Kenyan farmers to start growing Ethiopian super food crop Tef
Its flour is used to make the popular Injera, a fermented flatbread with a slightly spongy texture. According to Dr Felister Makini, the Deputy Director General, Crops at the Kenya Agricultural and Livestock Research Organization (KALRO), Teff is something of a super food.
It is rich in iron, calcium, magnesium and zinc, and is gluten-free, making it ideal for patients who suffer from the gluten protein allergies.
A crop of all seasons, it has been observed to survive adverse weather where other grains like maize and sorghum fail, show tolerance to pests and diseases, and adapt well to various cropping systems. With only 300ml of rain, the Teff crop can be ready for harvest in 60 days.
Being less prone to weevil attacks, it has a long shelf life even under traditional storage systems.
“This crop also matures in 45-60 days thus helps in building resilience among the farming communities especially in the ASALs [arid and semiarid lands],” says Dr Makini about the newest crop on KALRO’s research list.
The Kenyan research body is piloting the production of Teff in Marsabit County under the Kenya Climate Smart Agriculture Project (KCSAP) with support from the government and the World Bank. KALRO’s Katumani station has developed 10 high-yielding Teff varieties – Marsabit 1, Marsabit 2, Lusike white, KisTeff 1, AilaRed, KIM-1, KIM-2, KisTeff 2, KIB-26 and KIB27 – which are in the process of registration following validation trials in parts of northern Kenya.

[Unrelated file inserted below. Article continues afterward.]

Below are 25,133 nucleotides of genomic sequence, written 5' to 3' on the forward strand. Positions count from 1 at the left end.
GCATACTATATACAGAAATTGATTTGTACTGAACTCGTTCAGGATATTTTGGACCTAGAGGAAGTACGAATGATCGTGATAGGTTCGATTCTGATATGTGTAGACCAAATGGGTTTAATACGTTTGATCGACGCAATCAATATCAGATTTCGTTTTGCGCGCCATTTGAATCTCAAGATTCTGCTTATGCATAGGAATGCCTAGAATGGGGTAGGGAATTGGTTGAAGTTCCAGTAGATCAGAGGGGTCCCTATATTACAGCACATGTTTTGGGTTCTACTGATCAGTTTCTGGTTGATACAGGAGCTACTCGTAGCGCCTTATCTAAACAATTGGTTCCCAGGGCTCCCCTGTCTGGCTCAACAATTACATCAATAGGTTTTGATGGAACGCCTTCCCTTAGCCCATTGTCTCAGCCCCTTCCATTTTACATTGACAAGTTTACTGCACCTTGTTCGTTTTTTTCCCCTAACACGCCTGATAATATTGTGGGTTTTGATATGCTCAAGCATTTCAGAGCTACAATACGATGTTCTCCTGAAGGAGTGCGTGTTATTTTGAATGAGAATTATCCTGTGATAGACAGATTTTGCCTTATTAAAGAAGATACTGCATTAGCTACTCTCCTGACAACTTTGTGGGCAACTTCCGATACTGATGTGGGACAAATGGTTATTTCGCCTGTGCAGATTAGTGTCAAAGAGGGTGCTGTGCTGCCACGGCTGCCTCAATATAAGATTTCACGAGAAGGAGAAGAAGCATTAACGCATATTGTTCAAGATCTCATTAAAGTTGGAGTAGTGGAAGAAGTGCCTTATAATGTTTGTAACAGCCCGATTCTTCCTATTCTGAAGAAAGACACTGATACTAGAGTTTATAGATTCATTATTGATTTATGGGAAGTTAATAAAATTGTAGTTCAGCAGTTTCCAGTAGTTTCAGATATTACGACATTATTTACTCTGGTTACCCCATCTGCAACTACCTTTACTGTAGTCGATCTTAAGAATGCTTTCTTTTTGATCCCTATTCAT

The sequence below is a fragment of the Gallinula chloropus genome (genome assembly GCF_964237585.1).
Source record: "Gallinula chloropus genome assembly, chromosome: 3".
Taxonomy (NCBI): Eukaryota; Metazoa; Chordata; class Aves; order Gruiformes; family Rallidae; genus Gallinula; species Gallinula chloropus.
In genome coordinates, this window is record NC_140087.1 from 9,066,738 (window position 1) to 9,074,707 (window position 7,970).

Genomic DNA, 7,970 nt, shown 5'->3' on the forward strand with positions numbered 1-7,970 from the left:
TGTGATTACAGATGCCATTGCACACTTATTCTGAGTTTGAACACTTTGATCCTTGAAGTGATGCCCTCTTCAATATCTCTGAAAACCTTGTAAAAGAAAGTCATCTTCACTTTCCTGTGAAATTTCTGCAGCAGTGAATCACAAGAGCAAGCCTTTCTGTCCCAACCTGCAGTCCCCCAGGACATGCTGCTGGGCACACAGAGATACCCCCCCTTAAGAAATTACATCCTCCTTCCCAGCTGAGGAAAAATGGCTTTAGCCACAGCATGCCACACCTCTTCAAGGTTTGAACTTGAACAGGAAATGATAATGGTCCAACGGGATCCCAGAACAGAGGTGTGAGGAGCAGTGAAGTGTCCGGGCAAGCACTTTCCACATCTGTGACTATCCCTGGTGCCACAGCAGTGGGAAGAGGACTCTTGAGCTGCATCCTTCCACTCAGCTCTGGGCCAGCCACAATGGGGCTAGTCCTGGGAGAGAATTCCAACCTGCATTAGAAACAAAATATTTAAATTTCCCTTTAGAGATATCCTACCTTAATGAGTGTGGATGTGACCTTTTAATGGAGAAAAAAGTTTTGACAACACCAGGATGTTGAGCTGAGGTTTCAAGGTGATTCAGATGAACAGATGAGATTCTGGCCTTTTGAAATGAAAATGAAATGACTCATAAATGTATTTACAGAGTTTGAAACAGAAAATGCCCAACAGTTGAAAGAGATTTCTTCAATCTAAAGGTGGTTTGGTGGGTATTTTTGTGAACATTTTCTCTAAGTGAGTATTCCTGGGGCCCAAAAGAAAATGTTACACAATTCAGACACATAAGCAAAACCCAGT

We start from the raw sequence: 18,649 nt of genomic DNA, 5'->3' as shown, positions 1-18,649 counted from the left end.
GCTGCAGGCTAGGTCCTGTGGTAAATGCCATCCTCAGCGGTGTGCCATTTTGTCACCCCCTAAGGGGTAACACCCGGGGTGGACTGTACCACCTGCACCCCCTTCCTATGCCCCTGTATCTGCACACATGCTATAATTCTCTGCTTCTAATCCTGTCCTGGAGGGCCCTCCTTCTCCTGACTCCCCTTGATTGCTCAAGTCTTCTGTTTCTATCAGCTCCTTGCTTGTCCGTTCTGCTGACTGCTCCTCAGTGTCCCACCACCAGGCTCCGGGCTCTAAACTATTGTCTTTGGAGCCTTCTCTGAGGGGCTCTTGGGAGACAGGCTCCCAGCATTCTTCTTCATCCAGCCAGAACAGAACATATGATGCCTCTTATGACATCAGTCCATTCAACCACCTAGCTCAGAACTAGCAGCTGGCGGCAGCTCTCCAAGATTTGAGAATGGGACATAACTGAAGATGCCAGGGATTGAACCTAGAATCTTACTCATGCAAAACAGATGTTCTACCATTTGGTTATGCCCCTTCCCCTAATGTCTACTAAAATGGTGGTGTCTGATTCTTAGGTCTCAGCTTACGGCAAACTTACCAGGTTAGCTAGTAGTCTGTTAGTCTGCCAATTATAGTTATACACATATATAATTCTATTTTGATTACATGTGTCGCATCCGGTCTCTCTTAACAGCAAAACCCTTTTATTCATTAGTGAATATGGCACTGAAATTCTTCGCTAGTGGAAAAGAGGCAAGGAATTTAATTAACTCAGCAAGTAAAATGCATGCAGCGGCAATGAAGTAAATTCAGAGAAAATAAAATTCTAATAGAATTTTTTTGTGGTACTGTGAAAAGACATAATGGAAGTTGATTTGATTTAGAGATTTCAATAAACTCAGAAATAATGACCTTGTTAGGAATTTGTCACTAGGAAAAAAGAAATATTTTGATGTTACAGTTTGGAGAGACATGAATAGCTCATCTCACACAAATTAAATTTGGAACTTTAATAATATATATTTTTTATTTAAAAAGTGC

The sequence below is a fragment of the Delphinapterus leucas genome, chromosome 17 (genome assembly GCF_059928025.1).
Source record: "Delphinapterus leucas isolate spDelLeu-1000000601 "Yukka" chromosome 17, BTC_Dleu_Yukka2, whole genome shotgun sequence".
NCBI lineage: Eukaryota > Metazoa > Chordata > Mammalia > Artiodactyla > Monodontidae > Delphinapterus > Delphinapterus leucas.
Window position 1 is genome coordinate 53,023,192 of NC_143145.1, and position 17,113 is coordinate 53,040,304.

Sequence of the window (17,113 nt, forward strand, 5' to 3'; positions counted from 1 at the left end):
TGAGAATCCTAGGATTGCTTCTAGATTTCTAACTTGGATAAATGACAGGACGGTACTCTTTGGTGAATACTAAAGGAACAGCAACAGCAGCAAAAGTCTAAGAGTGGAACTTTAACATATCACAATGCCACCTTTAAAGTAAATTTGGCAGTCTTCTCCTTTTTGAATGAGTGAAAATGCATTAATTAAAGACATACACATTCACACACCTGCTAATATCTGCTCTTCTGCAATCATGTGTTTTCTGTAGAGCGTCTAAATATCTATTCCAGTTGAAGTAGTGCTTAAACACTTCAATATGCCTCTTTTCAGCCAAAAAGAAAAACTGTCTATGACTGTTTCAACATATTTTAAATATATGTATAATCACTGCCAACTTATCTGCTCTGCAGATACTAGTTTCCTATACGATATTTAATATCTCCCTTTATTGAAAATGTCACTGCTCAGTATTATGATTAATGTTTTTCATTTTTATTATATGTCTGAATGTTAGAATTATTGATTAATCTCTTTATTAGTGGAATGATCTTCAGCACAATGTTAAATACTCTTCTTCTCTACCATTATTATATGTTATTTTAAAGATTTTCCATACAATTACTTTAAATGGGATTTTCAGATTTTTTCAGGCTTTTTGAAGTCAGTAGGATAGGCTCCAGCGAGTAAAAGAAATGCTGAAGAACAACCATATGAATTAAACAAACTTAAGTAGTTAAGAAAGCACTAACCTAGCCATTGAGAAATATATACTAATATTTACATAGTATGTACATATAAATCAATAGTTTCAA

The dwarf varieties among them are capable of withstanding lodging and are easy to handle.
KALRO is exploring mechanisation to reduce the costs of labour and production.
“Trials on mechanisation are currently ongoing at Katumani, Machakos and KALRO will also provide information on markets soon,” says Dr Makini, adding they are also researching on diversification of Teff food products to meet consumer tastes.
A number of extension officers, service providers and lead farmers from the county in Kenya’s arid north have been trained on the Teff value chain under the project. Dr Makini says the yield on the Kenyan trial fields are still very low at 1 ton/ha on farmers’ fields compared to the world’s average of 3 tons/ha.
This, she explains, is due to, among others, unavailability of certified seeds, use of poor agronomic practices and inadequate postharvest technologies. Rachel Kisilu, the lead research scientist and a plant breeder at KALRO, says they expect to release the varieties later this year, having taken samples to the Kenya Plant Health Inspectorate Service (KEPHIS) for further performance tests.
“This is the first time we are going to release varieties for the farming communities in Kenya and through that we are going to have a good seed system where farmers can access quality seeds of the improved varieties so that they can increase their yields,” she says.
“We are sure that by the end of this year, we will have new varieties released to farmers and with good agronomic practices and the packaging of good planting technologies the seed rate for Teff will be 4kg to 6kg per acre,” Kisilu says. While Injera, the fermented pancake, as the most popular Teff-based food, KALRO is developing a value addition manual with many more products.
“We have been able to come up with more than 20 value added food products from Teff. Starting with porridge cakes, and ugali which the communities even never thought they could get from Teff. So, we are going to publish soon a food value addition manual for Teff to help farmers and other stakeholders to come up with diverse food products from it,” Kisilu says.
We expect to release the varieties later this year, having taken samples to KEPHIS for further performance tests